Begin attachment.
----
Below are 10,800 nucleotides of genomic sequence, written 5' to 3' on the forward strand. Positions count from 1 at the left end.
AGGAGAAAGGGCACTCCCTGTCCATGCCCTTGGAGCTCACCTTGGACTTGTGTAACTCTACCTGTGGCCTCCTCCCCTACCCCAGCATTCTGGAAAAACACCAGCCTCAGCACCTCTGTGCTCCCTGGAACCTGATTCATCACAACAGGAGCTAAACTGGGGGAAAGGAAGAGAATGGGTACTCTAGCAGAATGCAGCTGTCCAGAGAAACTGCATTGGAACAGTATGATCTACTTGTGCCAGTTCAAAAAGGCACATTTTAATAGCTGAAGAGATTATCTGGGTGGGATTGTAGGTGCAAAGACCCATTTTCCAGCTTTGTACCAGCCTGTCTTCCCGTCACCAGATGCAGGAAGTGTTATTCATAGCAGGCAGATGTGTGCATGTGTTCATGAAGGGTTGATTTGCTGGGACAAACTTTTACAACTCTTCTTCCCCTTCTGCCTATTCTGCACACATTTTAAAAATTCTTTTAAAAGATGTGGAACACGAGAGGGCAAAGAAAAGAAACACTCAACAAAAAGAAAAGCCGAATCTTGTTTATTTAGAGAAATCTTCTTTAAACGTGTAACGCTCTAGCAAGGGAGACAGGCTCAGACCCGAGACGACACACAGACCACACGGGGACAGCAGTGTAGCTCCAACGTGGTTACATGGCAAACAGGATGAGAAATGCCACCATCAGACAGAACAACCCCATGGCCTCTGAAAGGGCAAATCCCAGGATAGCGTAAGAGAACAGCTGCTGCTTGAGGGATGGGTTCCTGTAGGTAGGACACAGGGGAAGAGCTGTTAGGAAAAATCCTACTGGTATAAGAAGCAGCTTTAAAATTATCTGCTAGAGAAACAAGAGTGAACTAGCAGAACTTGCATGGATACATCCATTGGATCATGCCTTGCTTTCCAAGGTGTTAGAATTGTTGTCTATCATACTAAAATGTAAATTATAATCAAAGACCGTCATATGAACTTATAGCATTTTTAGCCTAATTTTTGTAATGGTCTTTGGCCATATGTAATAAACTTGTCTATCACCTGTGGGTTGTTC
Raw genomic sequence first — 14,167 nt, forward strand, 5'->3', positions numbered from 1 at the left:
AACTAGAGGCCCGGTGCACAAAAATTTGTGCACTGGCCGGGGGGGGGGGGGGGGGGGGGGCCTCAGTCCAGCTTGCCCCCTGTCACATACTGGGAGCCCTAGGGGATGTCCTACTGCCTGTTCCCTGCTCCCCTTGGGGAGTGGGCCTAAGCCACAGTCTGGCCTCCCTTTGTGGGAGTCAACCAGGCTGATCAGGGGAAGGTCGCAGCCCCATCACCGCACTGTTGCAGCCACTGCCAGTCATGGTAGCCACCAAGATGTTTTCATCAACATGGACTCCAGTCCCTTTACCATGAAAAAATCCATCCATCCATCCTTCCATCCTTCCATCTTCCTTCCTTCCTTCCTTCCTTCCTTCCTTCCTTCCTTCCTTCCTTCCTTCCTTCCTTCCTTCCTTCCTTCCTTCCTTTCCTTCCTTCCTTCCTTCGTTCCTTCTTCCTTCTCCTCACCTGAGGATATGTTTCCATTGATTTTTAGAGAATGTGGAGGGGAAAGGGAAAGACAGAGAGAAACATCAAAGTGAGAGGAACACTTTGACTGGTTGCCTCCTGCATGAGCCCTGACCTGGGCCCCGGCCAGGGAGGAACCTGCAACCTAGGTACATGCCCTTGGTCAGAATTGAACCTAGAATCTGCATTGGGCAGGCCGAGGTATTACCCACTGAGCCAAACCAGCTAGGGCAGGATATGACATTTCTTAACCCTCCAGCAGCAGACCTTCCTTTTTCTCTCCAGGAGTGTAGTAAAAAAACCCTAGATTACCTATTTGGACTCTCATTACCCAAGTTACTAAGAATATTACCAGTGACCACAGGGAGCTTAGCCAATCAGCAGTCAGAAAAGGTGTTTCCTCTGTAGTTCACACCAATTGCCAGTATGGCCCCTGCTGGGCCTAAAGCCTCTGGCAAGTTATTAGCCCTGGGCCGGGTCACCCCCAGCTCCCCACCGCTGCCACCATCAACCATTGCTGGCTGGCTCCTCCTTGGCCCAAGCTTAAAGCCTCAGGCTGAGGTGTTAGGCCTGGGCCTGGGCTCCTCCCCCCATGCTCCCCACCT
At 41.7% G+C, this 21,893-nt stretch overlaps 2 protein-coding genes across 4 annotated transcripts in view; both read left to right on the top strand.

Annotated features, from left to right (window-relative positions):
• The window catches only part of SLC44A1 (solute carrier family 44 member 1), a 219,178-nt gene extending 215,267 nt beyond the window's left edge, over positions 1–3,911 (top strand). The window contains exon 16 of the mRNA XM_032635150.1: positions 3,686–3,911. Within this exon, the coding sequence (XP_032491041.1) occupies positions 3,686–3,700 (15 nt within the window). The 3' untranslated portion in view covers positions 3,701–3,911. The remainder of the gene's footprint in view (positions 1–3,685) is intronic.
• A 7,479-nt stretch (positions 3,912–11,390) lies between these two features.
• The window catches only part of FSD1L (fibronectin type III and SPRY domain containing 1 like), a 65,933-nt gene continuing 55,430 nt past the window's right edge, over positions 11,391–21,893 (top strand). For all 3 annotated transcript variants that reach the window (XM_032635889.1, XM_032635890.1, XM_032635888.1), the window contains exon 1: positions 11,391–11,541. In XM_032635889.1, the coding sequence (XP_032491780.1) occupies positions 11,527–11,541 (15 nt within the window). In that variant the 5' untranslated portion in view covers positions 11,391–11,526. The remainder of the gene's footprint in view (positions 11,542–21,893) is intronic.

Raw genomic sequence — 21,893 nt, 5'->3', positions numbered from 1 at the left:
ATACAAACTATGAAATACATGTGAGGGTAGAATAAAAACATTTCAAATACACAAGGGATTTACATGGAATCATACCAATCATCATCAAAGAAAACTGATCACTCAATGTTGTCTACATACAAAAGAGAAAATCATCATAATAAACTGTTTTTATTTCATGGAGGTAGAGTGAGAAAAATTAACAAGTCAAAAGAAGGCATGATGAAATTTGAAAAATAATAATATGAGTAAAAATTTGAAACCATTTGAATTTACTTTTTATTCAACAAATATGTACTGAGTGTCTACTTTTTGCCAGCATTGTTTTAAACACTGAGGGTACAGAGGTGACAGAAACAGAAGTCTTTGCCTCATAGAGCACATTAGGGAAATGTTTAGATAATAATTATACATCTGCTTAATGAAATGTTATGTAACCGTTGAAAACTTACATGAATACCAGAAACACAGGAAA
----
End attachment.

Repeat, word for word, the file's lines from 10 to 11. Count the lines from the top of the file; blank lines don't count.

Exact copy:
Raw genomic sequence — 21,893 nt, 5'->3', positions numbered from 1 at the left:
ATACAAACTATGAAATACATGTGAGGGTAGAATAAAAACATTTCAAATACACAAGGGATTTACATGGAATCATACCAATCATCATCAAAGAAAACTGATCACTCAATGTTGTCTACATACAAAAGAGAAAATCATCATAATAAACTGTTTTTATTTCATGGAGGTAGAGTGAGAAAAATTAACAAGTCAAAAGAAGGCATGATGAAATTTGAAAAATAATAATATGAGTAAAAATTTGAAACCATTTGAATTTACTTTTTATTCAACAAATATGTACTGAGTGTCTACTTTTTGCCAGCATTGTTTTAAACACTGAGGGTACAGAGGTGACAGAAACAGAAGTCTTTGCCTCATAGAGCACATTAGGGAAATGTTTAGATAATAATTATACATCTGCTTAATGAAATGTTATGTAACCGTTGAAAACTTACATGAATACCAGAAACACAGGAAA